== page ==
For anyone that has read or seen the Bridget Jones Diary (2001) movie, they will know that in the UK we wear silly pullovers at Christmas. Knitwear presents are popular and if your aunt has spent the year knitting that embarrassing sweater for you, then the least you can do is wear it to family gatherings over Christmas.

But since that film these jumpers have taken off in a big way. Sixteen years later, we now even import cheap acrylic ones from China. We have a Christmas jumper at work day to raise money for charity and Presenters even wear them on television! There are nights out and pub-crawls where it is compulsory to wear your Christmas jumper.

Here are more photos I took from the Christmas jumper night out at Southampton’s Christmas market – click on to enlarge:

Some of my favourites:

Take a look at these Cheesy Jumpers on WordPress

What do you wear at Christmas?

 

Advent 12: Illuminations

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The Titanic leaving Dock Gate 4, Southampton

p1180671Southampton is not usually forthcoming on Christmas lights as much as other cities – What with the Christmas market and so many lights from shops, ships and offices – But, to open up a leisure area for Christmas at West Quay malls this year, a stunning loop of 7-minute, light and sound illuminations ran on our Old Town Wall at the weekend.

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p1180656Depicted, was the history of Southampton’s port, which focused on departures of: Henry V troops leaving for Agincourt, The Mayflower with Pilgrims preparing for America, The Titanic leaving for New York, boats and planes in WW2 manoeuvres, J-Class yachts, powerboats, hovercraft, container-ships and so on.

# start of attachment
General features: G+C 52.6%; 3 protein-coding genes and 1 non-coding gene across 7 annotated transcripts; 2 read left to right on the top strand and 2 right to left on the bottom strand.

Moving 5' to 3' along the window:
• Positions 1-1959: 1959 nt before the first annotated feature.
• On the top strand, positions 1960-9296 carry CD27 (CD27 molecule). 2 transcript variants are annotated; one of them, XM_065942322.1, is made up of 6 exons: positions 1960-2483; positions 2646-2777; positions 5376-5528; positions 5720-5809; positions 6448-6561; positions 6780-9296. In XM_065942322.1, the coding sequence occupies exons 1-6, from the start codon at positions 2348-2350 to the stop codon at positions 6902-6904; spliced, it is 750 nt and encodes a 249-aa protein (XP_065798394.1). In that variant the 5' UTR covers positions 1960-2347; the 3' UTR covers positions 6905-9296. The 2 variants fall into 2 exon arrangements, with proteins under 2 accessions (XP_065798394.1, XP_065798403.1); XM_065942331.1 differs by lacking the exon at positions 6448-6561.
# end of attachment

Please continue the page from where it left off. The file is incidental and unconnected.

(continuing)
Do you have any festive lights where you are?

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Southampton’s city square

Buy Nothing Friday  

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Upstairs in the Art House

Black Friday is a recent consumer sales hype adapted from North America which takes place after Thanksgiving Day (the last Thursday in November) despite the fact that the UK does not even celebrate Thanksgiving.

Buy Nothing Day is an annual event in Britain to highlight the issues around consumerism, especially in the lead-up to the festive season.  It’s a day where you challenge yourself, your family and friends to switch off from shopping and tune into life!

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Curb giving away food at a recent festival

To mark Buy Nothing Day in the City of Southampton, this Black Friday, the Art House Café is partnering with Curb, The Real Junk Food Project, Clothes Swap and Books for Free!

They will be taking over The Art House until 6pm on the 25 November, offering food on a pay-as-you-feel basis, clothes to swap or pay-as-you-feel and books by donation!

P1130006Food will be available until it runs out – a big part of waste reduction is challenging the notion that there is always ‘plenty’.  Be sure you get a plateful of delicious nosh made from food diverted from landfill.

Drop in any time to enjoy some nosh, swap your clothes, pick up a book and have a chat about the ways you can reduce waste in your own home.

178 Above Bar Street, Southampton, Hampshire, UK SO14 7DW

Copyright © 2016 The Art House Southampton CIC, All rights reserved.

 

 

The Shopping Lists Addict

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Shopping List found at Aldi, Southampton